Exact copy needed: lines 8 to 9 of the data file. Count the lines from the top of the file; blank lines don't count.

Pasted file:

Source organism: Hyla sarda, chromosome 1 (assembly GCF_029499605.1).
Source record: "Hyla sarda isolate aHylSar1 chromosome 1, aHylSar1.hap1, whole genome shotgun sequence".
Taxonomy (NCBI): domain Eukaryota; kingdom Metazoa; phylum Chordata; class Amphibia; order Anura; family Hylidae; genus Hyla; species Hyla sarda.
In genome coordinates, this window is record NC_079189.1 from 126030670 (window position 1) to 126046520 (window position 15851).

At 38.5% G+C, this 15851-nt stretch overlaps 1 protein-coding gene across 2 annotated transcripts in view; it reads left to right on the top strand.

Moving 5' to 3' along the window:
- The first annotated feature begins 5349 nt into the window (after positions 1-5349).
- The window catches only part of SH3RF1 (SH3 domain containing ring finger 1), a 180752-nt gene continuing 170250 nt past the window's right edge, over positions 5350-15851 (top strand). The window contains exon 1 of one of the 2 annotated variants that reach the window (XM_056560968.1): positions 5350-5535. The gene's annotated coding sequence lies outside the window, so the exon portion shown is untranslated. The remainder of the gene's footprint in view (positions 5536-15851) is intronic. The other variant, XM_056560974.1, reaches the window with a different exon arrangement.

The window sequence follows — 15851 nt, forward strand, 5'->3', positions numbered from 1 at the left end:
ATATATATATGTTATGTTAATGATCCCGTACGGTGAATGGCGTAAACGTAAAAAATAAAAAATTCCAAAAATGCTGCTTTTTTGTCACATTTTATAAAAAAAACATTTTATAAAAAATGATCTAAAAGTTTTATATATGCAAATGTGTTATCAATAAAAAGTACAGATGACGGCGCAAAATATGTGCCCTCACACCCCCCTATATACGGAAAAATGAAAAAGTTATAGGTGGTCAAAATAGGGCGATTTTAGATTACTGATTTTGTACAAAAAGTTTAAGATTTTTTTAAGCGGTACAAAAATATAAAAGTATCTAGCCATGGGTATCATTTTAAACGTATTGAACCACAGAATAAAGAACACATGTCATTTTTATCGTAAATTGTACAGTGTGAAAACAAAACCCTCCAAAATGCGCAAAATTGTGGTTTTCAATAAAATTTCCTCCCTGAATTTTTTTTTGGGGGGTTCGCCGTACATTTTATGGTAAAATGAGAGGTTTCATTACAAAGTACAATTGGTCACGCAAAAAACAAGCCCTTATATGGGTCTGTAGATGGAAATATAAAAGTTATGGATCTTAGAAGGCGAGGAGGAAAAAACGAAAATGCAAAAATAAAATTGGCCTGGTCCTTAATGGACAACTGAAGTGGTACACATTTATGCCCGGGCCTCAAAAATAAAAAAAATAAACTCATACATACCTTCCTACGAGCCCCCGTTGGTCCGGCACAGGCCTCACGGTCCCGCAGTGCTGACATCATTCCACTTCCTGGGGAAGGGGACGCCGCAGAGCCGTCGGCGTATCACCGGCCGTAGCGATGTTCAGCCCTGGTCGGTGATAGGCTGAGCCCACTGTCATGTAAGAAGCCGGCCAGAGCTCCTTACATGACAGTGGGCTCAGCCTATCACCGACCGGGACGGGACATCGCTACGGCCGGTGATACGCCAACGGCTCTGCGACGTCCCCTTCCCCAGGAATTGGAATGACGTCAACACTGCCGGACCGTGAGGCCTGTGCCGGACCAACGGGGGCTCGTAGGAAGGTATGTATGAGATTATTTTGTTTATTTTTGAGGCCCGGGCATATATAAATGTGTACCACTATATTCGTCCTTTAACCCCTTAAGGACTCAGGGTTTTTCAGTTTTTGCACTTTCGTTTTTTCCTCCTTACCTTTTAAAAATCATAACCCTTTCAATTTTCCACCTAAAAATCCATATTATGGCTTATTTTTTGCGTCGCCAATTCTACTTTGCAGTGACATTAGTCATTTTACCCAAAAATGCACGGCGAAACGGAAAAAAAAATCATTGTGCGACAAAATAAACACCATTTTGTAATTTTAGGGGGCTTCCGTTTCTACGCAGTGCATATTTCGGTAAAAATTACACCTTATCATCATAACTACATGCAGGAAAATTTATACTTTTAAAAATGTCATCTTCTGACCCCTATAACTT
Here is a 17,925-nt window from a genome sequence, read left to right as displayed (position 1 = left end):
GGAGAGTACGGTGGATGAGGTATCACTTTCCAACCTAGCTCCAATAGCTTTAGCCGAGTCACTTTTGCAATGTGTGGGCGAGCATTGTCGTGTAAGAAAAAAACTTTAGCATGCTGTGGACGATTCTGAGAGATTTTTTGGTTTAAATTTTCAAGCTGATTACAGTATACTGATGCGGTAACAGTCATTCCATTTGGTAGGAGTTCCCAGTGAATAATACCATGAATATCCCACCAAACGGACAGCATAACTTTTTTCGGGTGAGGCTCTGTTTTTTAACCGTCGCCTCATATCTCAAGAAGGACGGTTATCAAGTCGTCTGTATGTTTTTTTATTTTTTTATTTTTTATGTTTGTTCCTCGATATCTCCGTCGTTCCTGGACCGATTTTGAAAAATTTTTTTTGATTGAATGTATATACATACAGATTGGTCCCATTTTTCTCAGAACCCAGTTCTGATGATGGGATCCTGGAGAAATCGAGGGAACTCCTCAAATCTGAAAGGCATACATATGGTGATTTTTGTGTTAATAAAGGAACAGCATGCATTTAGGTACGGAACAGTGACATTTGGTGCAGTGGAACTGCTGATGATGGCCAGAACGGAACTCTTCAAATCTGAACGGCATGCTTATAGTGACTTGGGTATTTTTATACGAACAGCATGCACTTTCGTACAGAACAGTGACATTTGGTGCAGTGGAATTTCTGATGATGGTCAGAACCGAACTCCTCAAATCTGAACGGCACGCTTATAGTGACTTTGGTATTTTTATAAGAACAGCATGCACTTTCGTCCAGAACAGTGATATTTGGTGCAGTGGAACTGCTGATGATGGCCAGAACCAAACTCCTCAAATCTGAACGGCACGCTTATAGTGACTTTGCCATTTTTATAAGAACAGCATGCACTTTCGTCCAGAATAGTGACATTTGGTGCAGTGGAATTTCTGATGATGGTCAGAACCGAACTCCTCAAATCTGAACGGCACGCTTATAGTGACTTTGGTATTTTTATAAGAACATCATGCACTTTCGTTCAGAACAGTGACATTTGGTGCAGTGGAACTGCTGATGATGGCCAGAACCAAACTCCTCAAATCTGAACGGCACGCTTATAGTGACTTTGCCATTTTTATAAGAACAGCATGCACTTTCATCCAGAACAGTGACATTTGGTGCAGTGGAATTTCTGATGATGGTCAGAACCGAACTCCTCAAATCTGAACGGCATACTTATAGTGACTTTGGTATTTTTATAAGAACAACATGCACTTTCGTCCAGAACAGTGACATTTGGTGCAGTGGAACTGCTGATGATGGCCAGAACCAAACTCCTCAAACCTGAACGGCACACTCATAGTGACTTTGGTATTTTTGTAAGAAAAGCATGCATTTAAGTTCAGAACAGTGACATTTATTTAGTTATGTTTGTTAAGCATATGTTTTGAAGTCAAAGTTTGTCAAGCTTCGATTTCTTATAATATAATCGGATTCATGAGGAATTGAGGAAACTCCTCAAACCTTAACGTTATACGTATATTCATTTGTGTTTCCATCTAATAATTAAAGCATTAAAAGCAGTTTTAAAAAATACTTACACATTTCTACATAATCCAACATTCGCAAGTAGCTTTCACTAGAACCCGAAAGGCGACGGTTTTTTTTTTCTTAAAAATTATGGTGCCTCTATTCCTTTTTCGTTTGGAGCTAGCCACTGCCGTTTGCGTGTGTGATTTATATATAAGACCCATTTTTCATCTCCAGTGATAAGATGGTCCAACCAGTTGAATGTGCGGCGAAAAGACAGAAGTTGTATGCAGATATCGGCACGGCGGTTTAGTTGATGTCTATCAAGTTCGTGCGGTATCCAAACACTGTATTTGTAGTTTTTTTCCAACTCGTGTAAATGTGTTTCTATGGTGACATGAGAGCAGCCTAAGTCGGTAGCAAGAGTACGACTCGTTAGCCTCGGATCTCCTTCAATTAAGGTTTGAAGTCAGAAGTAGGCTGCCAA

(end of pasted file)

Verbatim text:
- The window catches only part of SH3RF1 (SH3 domain containing ring finger 1), a 180752-nt gene continuing 170250 nt past the window's right edge, over positions 5350-15851 (top strand). The window contains exon 1 of one of the 2 annotated variants that reach the window (XM_056560968.1): positions 5350-5535. The gene's annotated coding sequence lies outside the window, so the exon portion shown is untranslated. The remainder of the gene's footprint in view (positions 5536-15851) is intronic. The other variant, XM_056560974.1, reaches the window with a different exon arrangement.

The window sequence follows — 15851 nt, forward strand, 5'->3', positions numbered from 1 at the left end: